US aviation legend Chuck Yeager, the first pilot to break the sound barrier, has died, his wife announced Monday.
“It is w/ profound sorrow, I must tell you that my life love General Chuck Yeager passed just before 9pm ET,” Victoria Yeager tweeted on her husband’s account.
“An incredible life well lived, America’s greatest Pilot, & a legacy of strength, adventure, & patriotism will be remembered forever.”
She did not specify the cause of her husband’s death.
A World War II fighter pilot, Yeager, 97, rocketed into history by breaking the sound barrier in the experimental Bell X-1 research aircraft in 1947, helping to pave the way for the US space program.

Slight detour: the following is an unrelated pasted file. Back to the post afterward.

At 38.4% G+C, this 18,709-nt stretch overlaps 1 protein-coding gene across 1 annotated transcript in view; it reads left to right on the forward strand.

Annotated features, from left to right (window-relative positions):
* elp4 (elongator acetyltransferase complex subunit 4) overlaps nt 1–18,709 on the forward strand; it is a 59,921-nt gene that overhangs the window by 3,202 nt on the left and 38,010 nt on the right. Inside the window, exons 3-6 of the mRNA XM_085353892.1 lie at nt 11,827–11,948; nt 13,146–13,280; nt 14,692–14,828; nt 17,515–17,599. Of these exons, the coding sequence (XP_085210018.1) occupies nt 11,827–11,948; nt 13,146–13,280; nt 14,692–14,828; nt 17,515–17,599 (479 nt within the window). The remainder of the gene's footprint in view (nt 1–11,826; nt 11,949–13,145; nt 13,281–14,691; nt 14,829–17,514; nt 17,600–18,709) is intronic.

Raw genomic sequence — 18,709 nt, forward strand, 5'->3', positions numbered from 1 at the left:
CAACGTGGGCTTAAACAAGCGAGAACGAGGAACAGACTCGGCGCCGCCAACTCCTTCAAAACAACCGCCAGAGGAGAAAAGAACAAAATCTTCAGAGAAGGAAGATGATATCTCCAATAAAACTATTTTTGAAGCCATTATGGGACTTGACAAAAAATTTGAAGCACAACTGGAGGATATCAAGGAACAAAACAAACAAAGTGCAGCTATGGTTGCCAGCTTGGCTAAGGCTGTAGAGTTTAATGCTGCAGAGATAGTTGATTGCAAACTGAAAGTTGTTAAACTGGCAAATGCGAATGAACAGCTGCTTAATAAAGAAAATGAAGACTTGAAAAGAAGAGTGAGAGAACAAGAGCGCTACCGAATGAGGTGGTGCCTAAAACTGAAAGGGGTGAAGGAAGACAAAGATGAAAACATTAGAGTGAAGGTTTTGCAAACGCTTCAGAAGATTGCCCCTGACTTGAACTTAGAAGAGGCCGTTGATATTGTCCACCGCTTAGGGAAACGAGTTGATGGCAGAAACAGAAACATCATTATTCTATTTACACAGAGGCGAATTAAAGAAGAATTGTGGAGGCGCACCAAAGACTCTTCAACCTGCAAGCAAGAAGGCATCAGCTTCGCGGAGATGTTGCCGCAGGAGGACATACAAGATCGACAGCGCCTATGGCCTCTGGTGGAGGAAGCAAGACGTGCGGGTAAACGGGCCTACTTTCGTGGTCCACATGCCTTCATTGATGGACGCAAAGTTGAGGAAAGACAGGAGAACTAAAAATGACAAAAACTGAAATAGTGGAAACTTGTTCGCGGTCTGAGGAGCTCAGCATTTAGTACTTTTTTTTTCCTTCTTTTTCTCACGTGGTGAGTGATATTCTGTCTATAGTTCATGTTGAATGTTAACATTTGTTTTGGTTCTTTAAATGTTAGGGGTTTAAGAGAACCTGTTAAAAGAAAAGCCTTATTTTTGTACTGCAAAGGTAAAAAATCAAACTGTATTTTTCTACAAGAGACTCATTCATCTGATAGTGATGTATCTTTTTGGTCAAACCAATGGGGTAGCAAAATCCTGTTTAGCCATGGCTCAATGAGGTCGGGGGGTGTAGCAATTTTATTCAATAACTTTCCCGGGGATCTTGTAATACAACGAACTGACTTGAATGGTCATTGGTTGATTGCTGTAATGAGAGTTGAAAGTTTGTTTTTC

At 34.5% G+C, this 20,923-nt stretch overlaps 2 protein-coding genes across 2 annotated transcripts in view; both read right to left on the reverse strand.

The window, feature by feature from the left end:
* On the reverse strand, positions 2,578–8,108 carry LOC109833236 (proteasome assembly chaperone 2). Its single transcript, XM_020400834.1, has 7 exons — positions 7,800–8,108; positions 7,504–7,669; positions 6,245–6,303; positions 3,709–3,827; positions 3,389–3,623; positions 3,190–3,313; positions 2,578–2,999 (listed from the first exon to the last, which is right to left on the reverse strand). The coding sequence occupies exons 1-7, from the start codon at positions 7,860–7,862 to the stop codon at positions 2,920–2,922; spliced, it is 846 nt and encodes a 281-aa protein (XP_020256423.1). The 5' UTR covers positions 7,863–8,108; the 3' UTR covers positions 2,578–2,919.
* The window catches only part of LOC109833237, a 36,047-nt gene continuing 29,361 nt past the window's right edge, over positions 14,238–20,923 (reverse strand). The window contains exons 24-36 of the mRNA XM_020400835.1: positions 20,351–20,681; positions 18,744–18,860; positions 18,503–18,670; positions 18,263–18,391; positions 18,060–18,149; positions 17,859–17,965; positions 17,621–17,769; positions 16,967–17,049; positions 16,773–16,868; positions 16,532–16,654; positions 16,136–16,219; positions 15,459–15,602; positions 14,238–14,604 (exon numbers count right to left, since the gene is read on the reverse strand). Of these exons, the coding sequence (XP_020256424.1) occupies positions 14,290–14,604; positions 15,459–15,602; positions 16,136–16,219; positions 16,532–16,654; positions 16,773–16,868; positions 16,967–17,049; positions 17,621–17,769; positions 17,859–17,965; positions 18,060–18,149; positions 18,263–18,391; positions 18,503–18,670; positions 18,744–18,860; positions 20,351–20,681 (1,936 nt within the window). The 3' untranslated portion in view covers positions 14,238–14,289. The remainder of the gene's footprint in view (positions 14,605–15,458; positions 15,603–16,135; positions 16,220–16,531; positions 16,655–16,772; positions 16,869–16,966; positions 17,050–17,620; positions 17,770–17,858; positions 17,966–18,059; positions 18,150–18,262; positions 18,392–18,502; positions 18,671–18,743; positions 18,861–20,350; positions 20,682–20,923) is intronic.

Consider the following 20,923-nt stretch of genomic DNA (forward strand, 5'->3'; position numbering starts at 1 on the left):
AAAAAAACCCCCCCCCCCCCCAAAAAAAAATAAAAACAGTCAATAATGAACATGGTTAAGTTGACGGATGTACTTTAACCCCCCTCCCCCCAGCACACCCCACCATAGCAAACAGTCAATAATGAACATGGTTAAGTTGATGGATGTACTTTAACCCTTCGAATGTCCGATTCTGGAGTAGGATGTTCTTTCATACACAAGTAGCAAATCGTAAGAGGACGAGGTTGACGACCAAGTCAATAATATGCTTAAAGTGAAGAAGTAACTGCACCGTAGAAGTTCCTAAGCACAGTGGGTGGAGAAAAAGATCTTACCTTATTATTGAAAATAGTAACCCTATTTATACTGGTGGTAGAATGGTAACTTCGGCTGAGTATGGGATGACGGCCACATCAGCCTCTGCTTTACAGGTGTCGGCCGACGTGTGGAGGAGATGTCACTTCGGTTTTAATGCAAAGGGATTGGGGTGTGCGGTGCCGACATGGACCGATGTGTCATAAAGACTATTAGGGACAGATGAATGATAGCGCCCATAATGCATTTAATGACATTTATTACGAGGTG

“It opened up space, Star Wars, satellites,” Yeager said in a 2007 interview with AFP.
His test pilot exploits were later immortalized in the 1983 Hollywood blockbuster “The Right Stuff.”
Born on February 13, 1923 in the tiny town of Myra, West Virginia, Yeager grew up fixing pickup trucks alongside his father.
He joined the Army Air Corps in September 1941, three months before the US entered World War II, and started out as an aircraft mechanic before undergoing flight training.
Yeager would go on to set numerous other flight records, but most of his career was spent as a military commander directing US fighter squadrons throughout the 1950s and 1960s.
He retired from the US Air Force in 1975.